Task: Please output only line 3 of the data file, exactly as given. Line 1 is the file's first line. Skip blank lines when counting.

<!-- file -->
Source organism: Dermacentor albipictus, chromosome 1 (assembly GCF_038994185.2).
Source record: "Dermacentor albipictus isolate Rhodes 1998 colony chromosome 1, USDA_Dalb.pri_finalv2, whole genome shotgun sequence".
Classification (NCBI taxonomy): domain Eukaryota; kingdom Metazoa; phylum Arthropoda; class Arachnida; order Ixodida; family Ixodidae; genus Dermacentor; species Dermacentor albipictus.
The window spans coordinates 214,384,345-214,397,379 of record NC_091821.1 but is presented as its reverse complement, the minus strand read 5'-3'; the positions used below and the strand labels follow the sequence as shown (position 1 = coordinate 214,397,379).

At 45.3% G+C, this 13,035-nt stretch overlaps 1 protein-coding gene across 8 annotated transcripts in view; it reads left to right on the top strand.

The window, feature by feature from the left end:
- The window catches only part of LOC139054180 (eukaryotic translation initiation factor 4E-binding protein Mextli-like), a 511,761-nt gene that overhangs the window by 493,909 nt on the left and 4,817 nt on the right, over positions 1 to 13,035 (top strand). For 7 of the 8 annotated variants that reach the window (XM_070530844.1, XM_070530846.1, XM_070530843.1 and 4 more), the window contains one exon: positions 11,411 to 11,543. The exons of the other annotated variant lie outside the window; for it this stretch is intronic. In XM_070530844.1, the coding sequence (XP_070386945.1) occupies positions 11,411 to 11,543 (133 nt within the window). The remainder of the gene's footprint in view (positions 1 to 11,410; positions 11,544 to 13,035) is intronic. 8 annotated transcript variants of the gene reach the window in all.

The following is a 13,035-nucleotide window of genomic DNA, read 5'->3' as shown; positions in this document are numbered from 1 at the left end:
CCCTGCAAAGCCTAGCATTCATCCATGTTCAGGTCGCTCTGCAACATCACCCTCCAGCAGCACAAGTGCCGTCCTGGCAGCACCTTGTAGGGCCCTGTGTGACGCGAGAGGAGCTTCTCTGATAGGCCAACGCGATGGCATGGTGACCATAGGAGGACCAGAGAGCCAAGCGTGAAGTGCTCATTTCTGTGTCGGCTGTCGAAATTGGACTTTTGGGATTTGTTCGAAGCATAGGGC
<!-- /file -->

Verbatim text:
Classification (NCBI taxonomy): domain Eukaryota; kingdom Metazoa; phylum Arthropoda; class Arachnida; order Ixodida; family Ixodidae; genus Dermacentor; species Dermacentor albipictus.